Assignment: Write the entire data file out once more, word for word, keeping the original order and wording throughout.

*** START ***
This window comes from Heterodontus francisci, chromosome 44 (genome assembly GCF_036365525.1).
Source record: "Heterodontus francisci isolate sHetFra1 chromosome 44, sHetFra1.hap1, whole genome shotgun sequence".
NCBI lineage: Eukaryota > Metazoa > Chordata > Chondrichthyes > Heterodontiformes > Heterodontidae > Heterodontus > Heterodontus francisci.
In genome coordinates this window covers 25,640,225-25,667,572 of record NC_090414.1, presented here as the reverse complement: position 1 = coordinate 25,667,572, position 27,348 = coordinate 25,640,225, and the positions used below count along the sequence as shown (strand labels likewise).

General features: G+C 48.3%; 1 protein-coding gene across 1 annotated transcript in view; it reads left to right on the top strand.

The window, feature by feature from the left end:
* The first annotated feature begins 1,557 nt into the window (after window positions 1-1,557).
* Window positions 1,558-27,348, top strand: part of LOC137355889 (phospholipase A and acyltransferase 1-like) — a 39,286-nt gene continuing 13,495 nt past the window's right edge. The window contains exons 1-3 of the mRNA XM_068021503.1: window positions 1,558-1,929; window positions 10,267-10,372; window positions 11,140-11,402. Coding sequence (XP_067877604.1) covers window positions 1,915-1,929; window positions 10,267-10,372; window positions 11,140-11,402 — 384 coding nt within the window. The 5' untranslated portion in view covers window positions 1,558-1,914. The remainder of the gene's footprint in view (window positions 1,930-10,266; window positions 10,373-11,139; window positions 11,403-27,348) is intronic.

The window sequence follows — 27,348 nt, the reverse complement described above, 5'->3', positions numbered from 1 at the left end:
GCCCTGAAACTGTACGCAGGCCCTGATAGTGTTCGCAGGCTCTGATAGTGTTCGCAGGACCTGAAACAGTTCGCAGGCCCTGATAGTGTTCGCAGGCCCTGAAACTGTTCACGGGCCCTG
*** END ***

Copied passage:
This window comes from Heterodontus francisci, chromosome 44 (genome assembly GCF_036365525.1).
Source record: "Heterodontus francisci isolate sHetFra1 chromosome 44, sHetFra1.hap1, whole genome shotgun sequence".
NCBI lineage: Eukaryota > Metazoa > Chordata > Chondrichthyes > Heterodontiformes > Heterodontidae > Heterodontus > Heterodontus francisci.
In genome coordinates this window covers 25,640,225-25,667,572 of record NC_090414.1, presented here as the reverse complement: position 1 = coordinate 25,667,572, position 27,348 = coordinate 25,640,225, and the positions used below count along the sequence as shown (strand labels likewise).

General features: G+C 48.3%; 1 protein-coding gene across 1 annotated transcript in view; it reads left to right on the top strand.

The window, feature by feature from the left end:
* The first annotated feature begins 1,557 nt into the window (after window positions 1-1,557).
* Window positions 1,558-27,348, top strand: part of LOC137355889 (phospholipase A and acyltransferase 1-like) — a 39,286-nt gene continuing 13,495 nt past the window's right edge. The window contains exons 1-3 of the mRNA XM_068021503.1: window positions 1,558-1,929; window positions 10,267-10,372; window positions 11,140-11,402. Coding sequence (XP_067877604.1) covers window positions 1,915-1,929; window positions 10,267-10,372; window positions 11,140-11,402 — 384 coding nt within the window. The 5' untranslated portion in view covers window positions 1,558-1,914. The remainder of the gene's footprint in view (window positions 1,930-10,266; window positions 10,373-11,139; window positions 11,403-27,348) is intronic.

The window sequence follows — 27,348 nt, the reverse complement described above, 5'->3', positions numbered from 1 at the left end:
GCCCTGAAACTGTACGCAGGCCCTGATAGTGTTCGCAGGCTCTGATAGTGTTCGCAGGACCTGAAACAGTTCGCAGGCCCTGATAGTGTTCGCAGGCCCTGAAACTGTTCACGGGCCCTG